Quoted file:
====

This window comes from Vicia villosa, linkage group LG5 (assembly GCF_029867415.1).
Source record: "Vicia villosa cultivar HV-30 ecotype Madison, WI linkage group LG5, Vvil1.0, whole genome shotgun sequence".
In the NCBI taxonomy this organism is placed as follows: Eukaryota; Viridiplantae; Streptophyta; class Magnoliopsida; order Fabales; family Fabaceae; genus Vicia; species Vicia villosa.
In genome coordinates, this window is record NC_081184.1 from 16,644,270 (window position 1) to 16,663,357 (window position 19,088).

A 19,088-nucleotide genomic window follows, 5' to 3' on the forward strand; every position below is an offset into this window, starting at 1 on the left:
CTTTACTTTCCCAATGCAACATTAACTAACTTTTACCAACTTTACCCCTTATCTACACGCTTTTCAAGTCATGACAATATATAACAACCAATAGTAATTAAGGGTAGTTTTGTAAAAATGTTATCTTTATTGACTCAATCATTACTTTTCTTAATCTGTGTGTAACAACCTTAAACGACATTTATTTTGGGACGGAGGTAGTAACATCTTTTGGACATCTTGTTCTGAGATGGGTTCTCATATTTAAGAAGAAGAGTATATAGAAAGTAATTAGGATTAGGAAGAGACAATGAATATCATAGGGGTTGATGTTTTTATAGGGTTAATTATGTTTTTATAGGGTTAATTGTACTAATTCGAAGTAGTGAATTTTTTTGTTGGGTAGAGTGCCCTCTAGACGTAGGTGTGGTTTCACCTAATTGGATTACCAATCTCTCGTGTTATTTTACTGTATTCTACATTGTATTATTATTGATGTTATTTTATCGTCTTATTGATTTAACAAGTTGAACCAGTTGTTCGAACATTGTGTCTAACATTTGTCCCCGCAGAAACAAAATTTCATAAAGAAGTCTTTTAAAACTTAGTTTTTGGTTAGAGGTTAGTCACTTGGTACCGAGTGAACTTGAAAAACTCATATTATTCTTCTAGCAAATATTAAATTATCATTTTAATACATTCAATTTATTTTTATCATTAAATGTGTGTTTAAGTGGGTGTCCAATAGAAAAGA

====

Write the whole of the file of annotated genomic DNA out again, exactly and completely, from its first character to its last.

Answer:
This window comes from Vicia villosa, linkage group LG5 (assembly GCF_029867415.1).
Source record: "Vicia villosa cultivar HV-30 ecotype Madison, WI linkage group LG5, Vvil1.0, whole genome shotgun sequence".
In the NCBI taxonomy this organism is placed as follows: Eukaryota; Viridiplantae; Streptophyta; class Magnoliopsida; order Fabales; family Fabaceae; genus Vicia; species Vicia villosa.
In genome coordinates, this window is record NC_081184.1 from 16,644,270 (window position 1) to 16,663,357 (window position 19,088).

A 19,088-nucleotide genomic window follows, 5' to 3' on the forward strand; every position below is an offset into this window, starting at 1 on the left:
CTTTACTTTCCCAATGCAACATTAACTAACTTTTACCAACTTTACCCCTTATCTACACGCTTTTCAAGTCATGACAATATATAACAACCAATAGTAATTAAGGGTAGTTTTGTAAAAATGTTATCTTTATTGACTCAATCATTACTTTTCTTAATCTGTGTGTAACAACCTTAAACGACATTTATTTTGGGACGGAGGTAGTAACATCTTTTGGACATCTTGTTCTGAGATGGGTTCTCATATTTAAGAAGAAGAGTATATAGAAAGTAATTAGGATTAGGAAGAGACAATGAATATCATAGGGGTTGATGTTTTTATAGGGTTAATTATGTTTTTATAGGGTTAATTGTACTAATTCGAAGTAGTGAATTTTTTTGTTGGGTAGAGTGCCCTCTAGACGTAGGTGTGGTTTCACCTAATTGGATTACCAATCTCTCGTGTTATTTTACTGTATTCTACATTGTATTATTATTGATGTTATTTTATCGTCTTATTGATTTAACAAGTTGAACCAGTTGTTCGAACATTGTGTCTAACATTTGTCCCCGCAGAAACAAAATTTCATAAAGAAGTCTTTTAAAACTTAGTTTTTGGTTAGAGGTTAGTCACTTGGTACCGAGTGAACTTGAAAAACTCATATTATTCTTCTAGCAAATATTAAATTATCATTTTAATACATTCAATTTATTTTTATCATTAAATGTGTGTTTAAGTGGGTGTCCAATAGAAAAGA